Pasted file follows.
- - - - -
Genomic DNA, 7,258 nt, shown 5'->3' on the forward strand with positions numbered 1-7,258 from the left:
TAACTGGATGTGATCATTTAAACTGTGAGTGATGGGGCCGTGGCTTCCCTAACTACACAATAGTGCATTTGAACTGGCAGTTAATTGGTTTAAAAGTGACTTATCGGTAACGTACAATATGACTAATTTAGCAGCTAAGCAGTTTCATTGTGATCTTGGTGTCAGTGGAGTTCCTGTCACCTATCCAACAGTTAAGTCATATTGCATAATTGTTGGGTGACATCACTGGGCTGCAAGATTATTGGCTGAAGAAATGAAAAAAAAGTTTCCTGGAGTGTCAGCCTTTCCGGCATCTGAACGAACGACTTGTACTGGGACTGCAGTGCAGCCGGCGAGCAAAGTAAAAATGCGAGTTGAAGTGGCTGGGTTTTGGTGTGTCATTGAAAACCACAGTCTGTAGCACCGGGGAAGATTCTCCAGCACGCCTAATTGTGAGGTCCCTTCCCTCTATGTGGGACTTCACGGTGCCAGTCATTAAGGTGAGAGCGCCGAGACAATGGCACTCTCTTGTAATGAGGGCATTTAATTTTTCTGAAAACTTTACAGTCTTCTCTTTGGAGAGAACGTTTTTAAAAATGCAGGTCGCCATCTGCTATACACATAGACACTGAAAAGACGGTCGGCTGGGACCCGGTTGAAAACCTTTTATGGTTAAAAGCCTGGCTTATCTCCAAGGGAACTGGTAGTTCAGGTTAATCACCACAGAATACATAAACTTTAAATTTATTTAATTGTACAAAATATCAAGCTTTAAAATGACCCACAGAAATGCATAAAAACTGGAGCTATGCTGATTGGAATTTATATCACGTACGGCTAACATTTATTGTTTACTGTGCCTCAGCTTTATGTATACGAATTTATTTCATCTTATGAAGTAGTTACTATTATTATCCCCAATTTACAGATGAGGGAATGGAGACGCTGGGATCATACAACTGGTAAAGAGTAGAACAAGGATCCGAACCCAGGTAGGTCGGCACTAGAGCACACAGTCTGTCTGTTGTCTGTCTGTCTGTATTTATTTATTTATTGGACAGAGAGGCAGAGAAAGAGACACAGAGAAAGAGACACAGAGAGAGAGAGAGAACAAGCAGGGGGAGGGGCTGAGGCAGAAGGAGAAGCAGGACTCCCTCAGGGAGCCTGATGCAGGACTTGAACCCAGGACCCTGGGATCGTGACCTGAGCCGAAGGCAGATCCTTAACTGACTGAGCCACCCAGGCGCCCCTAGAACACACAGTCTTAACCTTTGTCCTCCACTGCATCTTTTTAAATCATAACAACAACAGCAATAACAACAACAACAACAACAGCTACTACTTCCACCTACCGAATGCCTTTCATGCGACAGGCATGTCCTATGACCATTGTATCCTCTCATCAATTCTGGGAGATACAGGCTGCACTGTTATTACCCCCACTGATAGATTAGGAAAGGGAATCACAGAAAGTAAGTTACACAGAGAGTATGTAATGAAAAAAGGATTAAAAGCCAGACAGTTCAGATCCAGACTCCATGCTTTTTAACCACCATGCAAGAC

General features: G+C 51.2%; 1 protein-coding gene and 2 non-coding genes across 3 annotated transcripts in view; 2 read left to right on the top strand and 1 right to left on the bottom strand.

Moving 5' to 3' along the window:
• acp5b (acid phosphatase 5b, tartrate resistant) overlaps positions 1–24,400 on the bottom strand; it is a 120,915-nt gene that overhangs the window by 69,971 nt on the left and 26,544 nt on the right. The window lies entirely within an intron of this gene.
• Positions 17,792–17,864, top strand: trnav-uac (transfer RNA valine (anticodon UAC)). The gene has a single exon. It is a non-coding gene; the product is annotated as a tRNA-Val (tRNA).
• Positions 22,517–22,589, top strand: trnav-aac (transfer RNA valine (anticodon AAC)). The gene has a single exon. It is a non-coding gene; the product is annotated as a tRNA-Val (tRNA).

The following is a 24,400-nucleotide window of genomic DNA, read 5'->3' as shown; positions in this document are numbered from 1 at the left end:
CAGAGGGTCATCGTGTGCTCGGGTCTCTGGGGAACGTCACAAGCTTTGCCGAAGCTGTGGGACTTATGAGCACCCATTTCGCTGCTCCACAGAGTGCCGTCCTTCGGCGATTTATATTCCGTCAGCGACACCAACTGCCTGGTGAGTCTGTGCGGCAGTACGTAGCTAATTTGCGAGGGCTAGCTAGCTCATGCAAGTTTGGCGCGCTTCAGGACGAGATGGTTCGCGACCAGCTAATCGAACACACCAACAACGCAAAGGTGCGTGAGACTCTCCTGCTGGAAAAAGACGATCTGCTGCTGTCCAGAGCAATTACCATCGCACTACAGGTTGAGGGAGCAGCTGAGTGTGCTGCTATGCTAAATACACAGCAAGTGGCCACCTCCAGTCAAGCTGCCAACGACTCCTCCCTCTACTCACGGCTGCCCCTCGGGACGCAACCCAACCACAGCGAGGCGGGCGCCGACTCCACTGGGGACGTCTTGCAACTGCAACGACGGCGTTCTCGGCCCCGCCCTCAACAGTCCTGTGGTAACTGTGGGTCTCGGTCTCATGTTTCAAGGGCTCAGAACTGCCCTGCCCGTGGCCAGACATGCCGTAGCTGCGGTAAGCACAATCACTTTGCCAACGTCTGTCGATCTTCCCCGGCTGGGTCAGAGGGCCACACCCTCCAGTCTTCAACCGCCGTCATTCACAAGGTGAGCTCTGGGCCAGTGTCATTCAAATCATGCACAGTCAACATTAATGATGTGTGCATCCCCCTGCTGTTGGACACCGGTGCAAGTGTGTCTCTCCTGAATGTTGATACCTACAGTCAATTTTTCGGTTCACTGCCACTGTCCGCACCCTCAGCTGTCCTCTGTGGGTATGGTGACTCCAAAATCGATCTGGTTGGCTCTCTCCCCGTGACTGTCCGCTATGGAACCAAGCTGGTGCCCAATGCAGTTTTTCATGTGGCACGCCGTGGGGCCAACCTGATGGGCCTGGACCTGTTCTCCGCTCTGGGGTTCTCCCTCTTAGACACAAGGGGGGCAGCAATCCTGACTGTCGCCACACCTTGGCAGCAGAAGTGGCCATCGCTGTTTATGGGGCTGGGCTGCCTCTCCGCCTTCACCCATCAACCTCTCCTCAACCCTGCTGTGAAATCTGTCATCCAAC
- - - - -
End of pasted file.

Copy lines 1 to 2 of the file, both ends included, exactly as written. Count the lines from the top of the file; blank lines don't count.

Genomic DNA, 7,258 nt, shown 5'->3' on the forward strand with positions numbered 1-7,258 from the left:
TAACTGGATGTGATCATTTAAACTGTGAGTGATGGGGCCGTGGCTTCCCTAACTACACAATAGTGCATTTGAACTGGCAGTTAATTGGTTTAAAAGTGACTTATCGGTAACGTACAATATGACTAATTTAGCAGCTAAGCAGTTTCATTGTGATCTTGGTGTCAGTGGAGTTCCTGTCACCTATCCAACAGTTAAGTCATATTGCATAATTGTTGGGTGACATCACTGGGCTGCAAGATTATTGGCTGAAGAAATGAAAAAAAAGTTTCCTGGAGTGTCAGCCTTTCCGGCATCTGAACGAACGACTTGTACTGGGACTGCAGTGCAGCCGGCGAGCAAAGTAAAAATGCGAGTTGAAGTGGCTGGGTTTTGGTGTGTCATTGAAAACCACAGTCTGTAGCACCGGGGAAGATTCTCCAGCACGCCTAATTGTGAGGTCCCTTCCCTCTATGTGGGACTTCACGGTGCCAGTCATTAAGGTGAGAGCGCCGAGACAATGGCACTCTCTTGTAATGAGGGCATTTAATTTTTCTGAAAACTTTACAGTCTTCTCTTTGGAGAGAACGTTTTTAAAAATGCAGGTCGCCATCTGCTATACACATAGACACTGAAAAGACGGTCGGCTGGGACCCGGTTGAAAACCTTTTATGGTTAAAAGCCTGGCTTATCTCCAAGGGAACTGGTAGTTCAGGTTAATCACCACAGAATACATAAACTTTAAATTTATTTAATTGTACAAAATATCAAGCTTTAAAATGACCCACAGAAATGCATAAAAACTGGAGCTATGCTGATTGGAATTTATATCACGTACGGCTAACATTTATTGTTTACTGTGCCTCAGCTTTATGTATACGAATTTATTTCATCTTATGAAGTAGTTACTATTATTATCCCCAATTTACAGATGAGGGAATGGAGACGCTGGGATCATACAACTGGTAAAGAGTAGAACAAGGATCCGAACCCAGGTAGGTCGGCACTAGAGCACACAGTCTGTCTGTTGTCTGTCTGTCTGTATTTATTTATTTATTGGACAGAGAGGCAGAGAAAGAGACACAGAGAAAGAGACACAGAGAGAGAGAGAGAACAAGCAGGGGGAGGGGCTGAGGCAGAAGGAGAAGCAGGACTCCCTCAGGGAGCCTGATGCAGGACTTGAACCCAGGACCCTGGGATCGTGACCTGAGCCGAAGGCAGATCCTTAACTGACTGAGCCACCCAGGCGCCCCTAGAACACACAGTCTTAACCTTTGTCCTCCACTGCATCTTTTTAAATCATAACAACAACAGCAATAACAACAACAACAACAACAGCTACTACTTCCACCTACCGAATGCCTTTCATGCGACAGGCATGTCCTATGACCATTGTATCCTCTCATCAATTCTGGGAGATACAGGCTGCACTGTTATTACCCCCACTGATAGATTAGGAAAGGGAATCACAGAAAGTAAGTTACACAGAGAGTATGTAATGAAAAAAGGATTAAAAGCCAGACAGTTCAGATCCAGACTCCATGCTTTTTAACCACCATGCAAGAC